Cancellation of indebtedness ordinarily will be treated as income to a debtor corporation unless the debt was forgiven by a stockholder. In the latter case, the corporation normally treats the resulting benefit as a contribution to capital. However, there is a much more delicate situation when the debt is the result of unpaid salaries, interest, or other corporation expenses. In the typical case, these items would have reduced the income of the corporation in the year of accrual, but would not have been picked up as income by the cash basis stockholder. Therefore, the effective result of forgiveness of salaries and interest would be that a corporation could eliminate tax on the amounts accrued, while the stockholders would have no tax until dissolution, at which time they would receive a "return of capital" and pay only at the capital gain rates. The specific problem is not mentioned in the Code and is likewise ignored in the Regulations. Consequently, a thorough look at what the case law has been is needed to see how current transactions of this nature are likely to be handled by the courts.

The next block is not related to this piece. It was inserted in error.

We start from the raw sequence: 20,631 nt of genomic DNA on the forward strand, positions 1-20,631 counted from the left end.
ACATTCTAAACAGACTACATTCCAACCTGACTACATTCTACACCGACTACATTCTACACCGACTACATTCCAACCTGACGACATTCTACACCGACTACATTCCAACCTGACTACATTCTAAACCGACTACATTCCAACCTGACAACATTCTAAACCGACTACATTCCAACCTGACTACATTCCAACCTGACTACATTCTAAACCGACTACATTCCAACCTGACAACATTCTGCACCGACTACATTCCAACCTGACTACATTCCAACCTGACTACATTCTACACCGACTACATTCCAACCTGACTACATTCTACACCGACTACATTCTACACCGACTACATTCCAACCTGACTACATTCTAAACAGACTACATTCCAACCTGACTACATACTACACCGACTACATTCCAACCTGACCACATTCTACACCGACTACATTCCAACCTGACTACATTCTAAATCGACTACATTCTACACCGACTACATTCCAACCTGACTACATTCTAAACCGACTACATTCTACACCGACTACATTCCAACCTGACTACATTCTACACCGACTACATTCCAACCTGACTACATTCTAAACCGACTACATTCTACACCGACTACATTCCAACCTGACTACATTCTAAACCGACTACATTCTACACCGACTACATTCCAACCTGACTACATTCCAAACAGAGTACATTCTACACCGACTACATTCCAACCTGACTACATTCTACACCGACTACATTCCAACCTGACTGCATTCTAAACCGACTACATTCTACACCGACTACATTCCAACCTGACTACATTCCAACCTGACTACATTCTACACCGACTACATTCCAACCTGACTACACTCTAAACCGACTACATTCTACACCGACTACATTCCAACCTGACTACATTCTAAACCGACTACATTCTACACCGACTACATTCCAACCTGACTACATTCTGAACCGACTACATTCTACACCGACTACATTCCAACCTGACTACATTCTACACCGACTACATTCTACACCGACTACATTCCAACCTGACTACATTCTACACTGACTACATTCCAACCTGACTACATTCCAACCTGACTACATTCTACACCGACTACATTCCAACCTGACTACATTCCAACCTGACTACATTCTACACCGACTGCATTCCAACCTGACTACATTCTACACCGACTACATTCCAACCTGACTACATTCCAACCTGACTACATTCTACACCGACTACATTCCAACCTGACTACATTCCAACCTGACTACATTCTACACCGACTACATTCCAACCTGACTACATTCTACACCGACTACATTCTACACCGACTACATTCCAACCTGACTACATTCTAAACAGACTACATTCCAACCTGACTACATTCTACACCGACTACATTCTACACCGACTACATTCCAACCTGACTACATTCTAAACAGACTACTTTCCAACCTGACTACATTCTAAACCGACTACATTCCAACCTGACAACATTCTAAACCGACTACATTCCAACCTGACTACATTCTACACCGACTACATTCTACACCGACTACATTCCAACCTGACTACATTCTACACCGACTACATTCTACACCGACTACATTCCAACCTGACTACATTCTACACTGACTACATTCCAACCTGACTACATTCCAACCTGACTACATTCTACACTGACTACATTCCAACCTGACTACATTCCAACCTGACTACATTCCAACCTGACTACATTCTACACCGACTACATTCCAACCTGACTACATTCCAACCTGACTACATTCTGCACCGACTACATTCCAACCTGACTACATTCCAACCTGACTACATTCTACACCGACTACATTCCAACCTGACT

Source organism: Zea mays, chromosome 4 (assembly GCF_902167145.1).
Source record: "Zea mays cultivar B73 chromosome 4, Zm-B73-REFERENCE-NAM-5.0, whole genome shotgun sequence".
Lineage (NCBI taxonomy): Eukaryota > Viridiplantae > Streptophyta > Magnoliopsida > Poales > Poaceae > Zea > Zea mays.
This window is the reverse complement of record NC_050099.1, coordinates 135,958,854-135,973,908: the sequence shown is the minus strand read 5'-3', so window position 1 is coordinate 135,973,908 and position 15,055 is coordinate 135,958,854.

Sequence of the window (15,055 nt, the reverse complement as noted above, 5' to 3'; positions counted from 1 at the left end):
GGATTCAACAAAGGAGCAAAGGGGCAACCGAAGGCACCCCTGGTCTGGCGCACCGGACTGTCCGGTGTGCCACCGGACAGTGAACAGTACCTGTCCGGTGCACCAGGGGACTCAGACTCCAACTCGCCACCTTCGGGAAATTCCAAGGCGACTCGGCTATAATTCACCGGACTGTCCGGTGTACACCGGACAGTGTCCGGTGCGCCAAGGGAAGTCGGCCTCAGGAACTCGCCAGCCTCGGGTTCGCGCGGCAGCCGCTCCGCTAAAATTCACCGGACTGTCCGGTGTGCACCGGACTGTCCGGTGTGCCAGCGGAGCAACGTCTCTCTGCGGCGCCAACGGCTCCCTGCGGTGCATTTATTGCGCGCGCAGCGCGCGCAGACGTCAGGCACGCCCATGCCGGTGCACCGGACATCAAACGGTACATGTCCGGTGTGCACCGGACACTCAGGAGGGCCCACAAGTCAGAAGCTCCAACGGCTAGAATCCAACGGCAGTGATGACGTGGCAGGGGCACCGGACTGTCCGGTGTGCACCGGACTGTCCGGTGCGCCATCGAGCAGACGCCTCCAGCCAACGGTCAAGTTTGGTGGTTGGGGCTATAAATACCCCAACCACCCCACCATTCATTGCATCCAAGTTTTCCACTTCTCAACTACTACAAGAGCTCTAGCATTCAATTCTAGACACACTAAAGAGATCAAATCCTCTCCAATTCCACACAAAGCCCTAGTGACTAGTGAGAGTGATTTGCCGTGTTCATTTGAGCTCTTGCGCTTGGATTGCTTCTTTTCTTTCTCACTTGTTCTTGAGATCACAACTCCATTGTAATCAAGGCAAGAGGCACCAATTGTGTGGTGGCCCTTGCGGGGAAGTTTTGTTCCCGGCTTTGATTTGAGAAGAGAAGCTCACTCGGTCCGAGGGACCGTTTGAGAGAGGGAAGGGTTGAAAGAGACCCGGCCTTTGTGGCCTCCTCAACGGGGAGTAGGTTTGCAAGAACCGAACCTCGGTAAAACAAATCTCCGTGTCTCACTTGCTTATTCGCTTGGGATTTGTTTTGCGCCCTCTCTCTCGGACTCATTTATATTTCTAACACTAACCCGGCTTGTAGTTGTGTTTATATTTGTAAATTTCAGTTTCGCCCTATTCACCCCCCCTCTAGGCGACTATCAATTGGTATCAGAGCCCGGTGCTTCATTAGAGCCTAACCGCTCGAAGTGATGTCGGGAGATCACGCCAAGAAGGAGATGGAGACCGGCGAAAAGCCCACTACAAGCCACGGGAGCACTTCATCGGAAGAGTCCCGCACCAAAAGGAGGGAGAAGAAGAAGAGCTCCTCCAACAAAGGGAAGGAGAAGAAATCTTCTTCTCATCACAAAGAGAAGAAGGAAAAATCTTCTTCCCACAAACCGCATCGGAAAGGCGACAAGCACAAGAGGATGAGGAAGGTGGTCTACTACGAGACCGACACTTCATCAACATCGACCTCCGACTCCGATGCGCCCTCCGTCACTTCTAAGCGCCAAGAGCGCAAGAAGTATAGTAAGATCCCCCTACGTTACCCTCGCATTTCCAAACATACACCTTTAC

Ronald B. Cohen, Taxation in Stockholders' Forgiveness of Accrued Salaries, 9 Clev.-Marshall L. Rev. 362 (1960)